"We did not just lose our majority ... we lost our way," Indiana Republican Representative Mike Pence told the diminished House Republican Caucus Thursday as he urged them to elect him as their new leader. "We are in the wilderness because we walked away from the limited-government principles that minted the Republican Congress."
Running as a reformer who argued that Congressional Republicans lost majorities in the House and Senate November 7 because they became associated in the eyes of voters with fiscal irresponsibilty and ethical laxity, Pence campaigned for the leadership as a conscience conservative. He said it was time for the caucus to disassociate itself from the compromised image it obtained under the leadership of disgraced former House Majority Leader Tom DeLay and those who took over for DeLay when the Texan fled the House.
Pence's colleagues were not impressed.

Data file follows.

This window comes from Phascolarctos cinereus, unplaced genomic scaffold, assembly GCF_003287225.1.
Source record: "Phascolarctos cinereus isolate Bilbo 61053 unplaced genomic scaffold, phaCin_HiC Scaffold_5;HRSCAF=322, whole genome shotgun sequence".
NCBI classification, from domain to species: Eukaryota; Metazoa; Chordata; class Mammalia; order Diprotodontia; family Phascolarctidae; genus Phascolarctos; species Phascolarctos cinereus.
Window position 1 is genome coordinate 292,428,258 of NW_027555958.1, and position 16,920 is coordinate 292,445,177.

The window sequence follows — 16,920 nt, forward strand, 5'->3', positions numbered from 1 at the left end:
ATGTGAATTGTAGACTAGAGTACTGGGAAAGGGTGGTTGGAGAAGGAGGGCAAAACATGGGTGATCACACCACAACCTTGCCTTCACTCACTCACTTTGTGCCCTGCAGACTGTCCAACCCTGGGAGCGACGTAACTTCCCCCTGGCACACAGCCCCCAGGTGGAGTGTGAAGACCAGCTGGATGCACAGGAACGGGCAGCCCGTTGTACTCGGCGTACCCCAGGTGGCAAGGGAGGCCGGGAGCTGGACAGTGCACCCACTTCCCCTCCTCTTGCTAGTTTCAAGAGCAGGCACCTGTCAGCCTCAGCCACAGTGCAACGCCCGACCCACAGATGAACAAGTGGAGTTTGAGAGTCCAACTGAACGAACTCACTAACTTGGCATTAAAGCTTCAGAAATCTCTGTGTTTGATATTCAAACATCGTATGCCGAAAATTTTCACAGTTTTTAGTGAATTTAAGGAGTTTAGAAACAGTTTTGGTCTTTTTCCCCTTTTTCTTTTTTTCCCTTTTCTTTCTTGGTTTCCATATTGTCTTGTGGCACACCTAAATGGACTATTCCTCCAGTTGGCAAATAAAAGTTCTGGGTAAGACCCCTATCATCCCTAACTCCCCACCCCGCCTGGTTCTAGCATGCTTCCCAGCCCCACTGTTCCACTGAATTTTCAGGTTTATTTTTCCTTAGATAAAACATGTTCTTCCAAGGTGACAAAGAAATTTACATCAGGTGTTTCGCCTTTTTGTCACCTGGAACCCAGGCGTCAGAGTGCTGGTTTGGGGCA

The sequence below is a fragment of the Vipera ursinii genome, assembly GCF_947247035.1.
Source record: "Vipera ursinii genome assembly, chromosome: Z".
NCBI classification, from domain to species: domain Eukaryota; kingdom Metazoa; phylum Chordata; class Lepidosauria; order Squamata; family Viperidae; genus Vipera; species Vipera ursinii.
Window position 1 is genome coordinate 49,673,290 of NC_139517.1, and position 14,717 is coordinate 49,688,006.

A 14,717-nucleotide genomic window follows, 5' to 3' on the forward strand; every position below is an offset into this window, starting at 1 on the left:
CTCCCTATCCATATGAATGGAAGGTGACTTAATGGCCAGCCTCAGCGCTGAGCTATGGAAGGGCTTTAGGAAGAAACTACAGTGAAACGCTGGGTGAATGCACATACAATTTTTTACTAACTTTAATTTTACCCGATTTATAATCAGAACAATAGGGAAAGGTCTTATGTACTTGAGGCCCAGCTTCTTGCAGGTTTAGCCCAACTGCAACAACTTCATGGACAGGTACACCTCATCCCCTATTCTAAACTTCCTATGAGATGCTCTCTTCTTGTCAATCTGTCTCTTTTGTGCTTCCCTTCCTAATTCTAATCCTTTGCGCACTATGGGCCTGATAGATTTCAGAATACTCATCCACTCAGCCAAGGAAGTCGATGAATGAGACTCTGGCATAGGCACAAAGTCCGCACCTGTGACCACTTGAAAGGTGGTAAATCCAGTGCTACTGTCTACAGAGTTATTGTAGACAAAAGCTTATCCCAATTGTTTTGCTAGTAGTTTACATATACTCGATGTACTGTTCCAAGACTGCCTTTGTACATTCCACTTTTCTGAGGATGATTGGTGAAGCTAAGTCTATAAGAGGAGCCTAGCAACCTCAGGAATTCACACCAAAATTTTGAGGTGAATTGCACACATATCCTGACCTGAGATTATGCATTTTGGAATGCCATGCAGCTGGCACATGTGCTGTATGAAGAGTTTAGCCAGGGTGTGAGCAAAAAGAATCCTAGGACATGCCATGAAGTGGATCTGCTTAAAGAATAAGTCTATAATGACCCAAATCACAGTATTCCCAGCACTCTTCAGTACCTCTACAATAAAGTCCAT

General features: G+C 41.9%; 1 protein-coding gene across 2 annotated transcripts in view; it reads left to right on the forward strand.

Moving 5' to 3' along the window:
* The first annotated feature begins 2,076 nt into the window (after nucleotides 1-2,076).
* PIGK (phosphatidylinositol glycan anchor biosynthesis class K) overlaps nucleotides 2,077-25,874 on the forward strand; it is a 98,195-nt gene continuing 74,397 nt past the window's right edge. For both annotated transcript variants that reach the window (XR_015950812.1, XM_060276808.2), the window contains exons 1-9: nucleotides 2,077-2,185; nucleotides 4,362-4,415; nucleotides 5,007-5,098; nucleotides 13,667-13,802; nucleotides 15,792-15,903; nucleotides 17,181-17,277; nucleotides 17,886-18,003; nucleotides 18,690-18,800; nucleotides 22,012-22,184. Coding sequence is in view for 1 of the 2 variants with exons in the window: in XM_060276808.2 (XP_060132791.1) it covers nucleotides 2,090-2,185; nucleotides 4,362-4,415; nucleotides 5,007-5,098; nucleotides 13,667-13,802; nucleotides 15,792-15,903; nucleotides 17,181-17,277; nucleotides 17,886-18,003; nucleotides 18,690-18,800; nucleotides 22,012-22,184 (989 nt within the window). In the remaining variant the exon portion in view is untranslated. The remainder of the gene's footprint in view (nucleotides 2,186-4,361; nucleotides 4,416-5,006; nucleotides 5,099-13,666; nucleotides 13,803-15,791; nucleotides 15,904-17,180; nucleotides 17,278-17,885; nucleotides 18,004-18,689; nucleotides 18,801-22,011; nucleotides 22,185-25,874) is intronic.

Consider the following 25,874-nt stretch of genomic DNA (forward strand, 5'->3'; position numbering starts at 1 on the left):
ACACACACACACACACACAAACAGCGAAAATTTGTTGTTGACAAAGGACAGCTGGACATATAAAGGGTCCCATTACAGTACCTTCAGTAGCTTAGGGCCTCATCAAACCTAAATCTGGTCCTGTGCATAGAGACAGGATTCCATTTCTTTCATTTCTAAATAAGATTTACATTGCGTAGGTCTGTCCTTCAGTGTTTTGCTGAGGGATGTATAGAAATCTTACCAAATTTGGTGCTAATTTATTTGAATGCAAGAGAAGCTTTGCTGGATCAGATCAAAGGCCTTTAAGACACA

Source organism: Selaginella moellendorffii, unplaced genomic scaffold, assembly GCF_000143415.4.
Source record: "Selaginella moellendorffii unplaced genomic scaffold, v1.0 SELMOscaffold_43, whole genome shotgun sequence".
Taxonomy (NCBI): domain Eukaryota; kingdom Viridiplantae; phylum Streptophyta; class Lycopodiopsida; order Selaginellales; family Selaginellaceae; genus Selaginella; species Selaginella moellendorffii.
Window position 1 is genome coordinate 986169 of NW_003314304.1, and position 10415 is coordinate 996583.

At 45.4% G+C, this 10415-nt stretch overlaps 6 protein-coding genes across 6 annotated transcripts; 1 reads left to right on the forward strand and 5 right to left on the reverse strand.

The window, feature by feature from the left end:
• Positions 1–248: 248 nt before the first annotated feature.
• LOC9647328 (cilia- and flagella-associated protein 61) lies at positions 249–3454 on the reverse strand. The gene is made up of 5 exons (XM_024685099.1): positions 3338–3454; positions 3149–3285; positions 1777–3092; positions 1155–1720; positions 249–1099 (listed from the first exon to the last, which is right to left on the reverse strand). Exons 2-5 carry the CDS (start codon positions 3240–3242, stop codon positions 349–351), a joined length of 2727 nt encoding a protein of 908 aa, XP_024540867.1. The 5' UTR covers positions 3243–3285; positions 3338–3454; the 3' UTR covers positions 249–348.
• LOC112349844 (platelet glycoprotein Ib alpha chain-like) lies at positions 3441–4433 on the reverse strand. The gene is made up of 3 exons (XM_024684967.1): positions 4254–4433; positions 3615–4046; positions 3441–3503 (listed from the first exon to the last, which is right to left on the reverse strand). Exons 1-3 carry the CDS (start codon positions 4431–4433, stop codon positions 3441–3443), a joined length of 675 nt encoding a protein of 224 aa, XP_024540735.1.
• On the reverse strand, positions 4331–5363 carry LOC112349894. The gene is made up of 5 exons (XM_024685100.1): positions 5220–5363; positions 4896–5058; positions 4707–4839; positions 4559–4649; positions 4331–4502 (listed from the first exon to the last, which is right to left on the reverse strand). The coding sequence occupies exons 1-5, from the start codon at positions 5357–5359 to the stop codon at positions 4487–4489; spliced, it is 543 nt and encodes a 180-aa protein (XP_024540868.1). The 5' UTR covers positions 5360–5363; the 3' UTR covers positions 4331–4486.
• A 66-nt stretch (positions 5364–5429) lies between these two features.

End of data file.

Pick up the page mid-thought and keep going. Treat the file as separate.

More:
By an overwhelming margin, they chose to remain in the wilderness.
By a 168-27 vote, GOP caucus members made the outgoing majority leader, Ohioan John Boehner, the minority leader in the next Congress. Boehner, who is perhaps best known for his bumbling approach to the scandal involving former Florida Representative Mark Foley and House pages -- in which he appeared, at one point, to indict outgoing Speaker Dennis Hastert -- and for his backroom approach to budgeting, will keep a Tom DeLay face on the caucus.
Boehner's No. 2, Missouri's Roy Blunt, a DeLay lieutenant who has been associated with every major scandal to hit the House Republican Caucus in recent years, was retained as caucus whip by a vote of 147-57 over Arizona conservative Rep. John Shadegg, who like Pence ran as a reformer.